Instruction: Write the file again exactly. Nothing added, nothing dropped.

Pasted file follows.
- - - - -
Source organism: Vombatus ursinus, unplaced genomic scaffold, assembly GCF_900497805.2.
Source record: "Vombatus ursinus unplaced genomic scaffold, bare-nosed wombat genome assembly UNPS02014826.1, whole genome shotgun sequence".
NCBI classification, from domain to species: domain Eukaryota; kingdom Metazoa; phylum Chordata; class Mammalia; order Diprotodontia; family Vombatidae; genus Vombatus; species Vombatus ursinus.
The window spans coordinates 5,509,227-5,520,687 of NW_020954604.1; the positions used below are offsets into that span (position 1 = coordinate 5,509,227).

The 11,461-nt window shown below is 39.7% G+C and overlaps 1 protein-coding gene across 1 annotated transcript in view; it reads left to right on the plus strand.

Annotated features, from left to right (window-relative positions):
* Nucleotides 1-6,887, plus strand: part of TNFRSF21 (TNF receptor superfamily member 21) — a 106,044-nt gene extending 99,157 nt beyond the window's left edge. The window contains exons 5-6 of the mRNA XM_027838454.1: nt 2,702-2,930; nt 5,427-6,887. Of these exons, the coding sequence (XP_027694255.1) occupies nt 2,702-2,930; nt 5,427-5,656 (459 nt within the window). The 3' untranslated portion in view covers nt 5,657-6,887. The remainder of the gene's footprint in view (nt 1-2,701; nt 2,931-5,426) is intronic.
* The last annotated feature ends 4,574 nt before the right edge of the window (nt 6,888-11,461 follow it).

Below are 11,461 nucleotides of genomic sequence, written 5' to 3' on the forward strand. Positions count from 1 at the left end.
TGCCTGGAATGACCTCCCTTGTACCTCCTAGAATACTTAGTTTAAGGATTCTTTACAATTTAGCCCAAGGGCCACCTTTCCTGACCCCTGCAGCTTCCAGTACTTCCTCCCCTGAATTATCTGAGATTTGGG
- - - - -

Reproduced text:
Source organism: Vombatus ursinus, unplaced genomic scaffold, assembly GCF_900497805.2.
Source record: "Vombatus ursinus unplaced genomic scaffold, bare-nosed wombat genome assembly UNPS02014826.1, whole genome shotgun sequence".
NCBI classification, from domain to species: domain Eukaryota; kingdom Metazoa; phylum Chordata; class Mammalia; order Diprotodontia; family Vombatidae; genus Vombatus; species Vombatus ursinus.
The window spans coordinates 5,509,227-5,520,687 of NW_020954604.1; the positions used below are offsets into that span (position 1 = coordinate 5,509,227).

The 11,461-nt window shown below is 39.7% G+C and overlaps 1 protein-coding gene across 1 annotated transcript in view; it reads left to right on the plus strand.

Annotated features, from left to right (window-relative positions):
* Nucleotides 1-6,887, plus strand: part of TNFRSF21 (TNF receptor superfamily member 21) — a 106,044-nt gene extending 99,157 nt beyond the window's left edge. The window contains exons 5-6 of the mRNA XM_027838454.1: nt 2,702-2,930; nt 5,427-6,887. Of these exons, the coding sequence (XP_027694255.1) occupies nt 2,702-2,930; nt 5,427-5,656 (459 nt within the window). The 3' untranslated portion in view covers nt 5,657-6,887. The remainder of the gene's footprint in view (nt 1-2,701; nt 2,931-5,426) is intronic.
* The last annotated feature ends 4,574 nt before the right edge of the window (nt 6,888-11,461 follow it).

Below are 11,461 nucleotides of genomic sequence, written 5' to 3' on the forward strand. Positions count from 1 at the left end.
TGCCTGGAATGACCTCCCTTGTACCTCCTAGAATACTTAGTTTAAGGATTCTTTACAATTTAGCCCAAGGGCCACCTTTCCTGACCCCTGCAGCTTCCAGTACTTCCTCCCCTGAATTATCTGAGATTTGGG